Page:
Publication Date


Type of Culminating Activity


Degree Title

Master of Science in Biology



Major Advisor

Cheryl L. Jorcyk


Julia T. Oxford


Ken Cornell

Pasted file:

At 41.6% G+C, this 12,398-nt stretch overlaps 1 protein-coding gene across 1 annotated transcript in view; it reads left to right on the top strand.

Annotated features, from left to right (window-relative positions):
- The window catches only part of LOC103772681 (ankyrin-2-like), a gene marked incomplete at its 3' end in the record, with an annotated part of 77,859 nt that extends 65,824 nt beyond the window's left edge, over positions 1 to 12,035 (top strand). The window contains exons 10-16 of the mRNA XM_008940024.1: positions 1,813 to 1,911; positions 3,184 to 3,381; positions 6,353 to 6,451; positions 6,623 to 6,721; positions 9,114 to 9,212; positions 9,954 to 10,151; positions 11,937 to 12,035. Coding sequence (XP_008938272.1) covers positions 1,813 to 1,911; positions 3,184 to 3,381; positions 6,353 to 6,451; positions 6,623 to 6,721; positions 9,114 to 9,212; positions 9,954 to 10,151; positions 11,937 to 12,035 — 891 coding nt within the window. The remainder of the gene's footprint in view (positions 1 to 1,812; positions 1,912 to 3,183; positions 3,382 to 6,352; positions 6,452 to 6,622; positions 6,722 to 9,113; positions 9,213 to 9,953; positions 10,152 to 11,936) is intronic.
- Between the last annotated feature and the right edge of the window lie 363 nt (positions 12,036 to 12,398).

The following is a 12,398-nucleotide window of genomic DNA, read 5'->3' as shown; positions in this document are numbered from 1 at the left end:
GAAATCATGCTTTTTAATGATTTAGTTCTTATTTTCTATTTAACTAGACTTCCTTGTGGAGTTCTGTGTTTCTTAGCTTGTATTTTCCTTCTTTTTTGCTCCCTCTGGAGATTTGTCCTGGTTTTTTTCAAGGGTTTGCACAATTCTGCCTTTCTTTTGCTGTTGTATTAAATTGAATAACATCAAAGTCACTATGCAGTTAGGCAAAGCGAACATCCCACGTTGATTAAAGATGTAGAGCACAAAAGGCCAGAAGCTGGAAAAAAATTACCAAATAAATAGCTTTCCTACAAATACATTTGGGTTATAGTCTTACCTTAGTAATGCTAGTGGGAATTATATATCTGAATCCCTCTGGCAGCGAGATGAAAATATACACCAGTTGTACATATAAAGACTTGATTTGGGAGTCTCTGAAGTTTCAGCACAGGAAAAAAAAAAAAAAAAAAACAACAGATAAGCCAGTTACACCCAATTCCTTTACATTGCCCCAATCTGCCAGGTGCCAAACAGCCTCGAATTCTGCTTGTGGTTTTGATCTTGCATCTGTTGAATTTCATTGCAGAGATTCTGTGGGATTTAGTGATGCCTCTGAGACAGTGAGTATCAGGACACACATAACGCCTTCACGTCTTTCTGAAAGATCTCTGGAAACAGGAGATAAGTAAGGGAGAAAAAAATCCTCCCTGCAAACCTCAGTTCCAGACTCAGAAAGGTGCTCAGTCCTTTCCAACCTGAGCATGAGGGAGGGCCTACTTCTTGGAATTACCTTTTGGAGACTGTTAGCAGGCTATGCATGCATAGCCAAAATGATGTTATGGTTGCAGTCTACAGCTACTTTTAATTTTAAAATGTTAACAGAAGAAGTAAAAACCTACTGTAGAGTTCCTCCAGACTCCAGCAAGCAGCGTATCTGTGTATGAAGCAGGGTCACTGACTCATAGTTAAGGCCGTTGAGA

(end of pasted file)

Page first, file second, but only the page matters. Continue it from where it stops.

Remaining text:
Oncostatin M (OSM) is an interleukin-6 (IL-6) family cytokine shown to be important in inflammation, hematopoiesis, development and bone homeostasis. Despite its role as a growth suppressor for many cancers, including breast cancer, OSM is currently being studied for its ability to promote tumor invasion and metastasis. Cathepsin D (CTSD) is a lysosomal protease found to be overexpressed and hypersecreted in breast and other cancers. In this study, we found OSM to induce the expression of CTSD protein in human breast cancer cells via the STAT3 and JNK2 pathways. Next, we investigated mechanisms resulting in the increased secretion of CTSD from tumor cells. Previous reports have shown that acidic extracellular pH and cellular transformation stimulate lysosomal trafficking, increase secretion of lysosomal proteases, and increase invasion. In this study, we observed that OSM induced a change in cellular morphology and that CTSD-containing lysosomes traffic to the newly formed cellular protrusions. The trafficking and secretion of CTSD was dependent on Na+/H+ exchanger (NHE) activity and OSM activation of the PI3K and p38 MAPK pathways. OSM induced the secretion of physiologically active CTSD which correlated with lysosomal location. Knockdown of CTSD also prevented an increase in invasive potential, even in the presence of OSM. Together, these results suggest that the expression of CTSD and location of CTSD-containing lysosomes are important aspects of the increase in invasive potential of tumor cells induced by OSM. This study provides further evidence that OSM may be an important therapeutic target for in the early stages of breast cancer metastasis.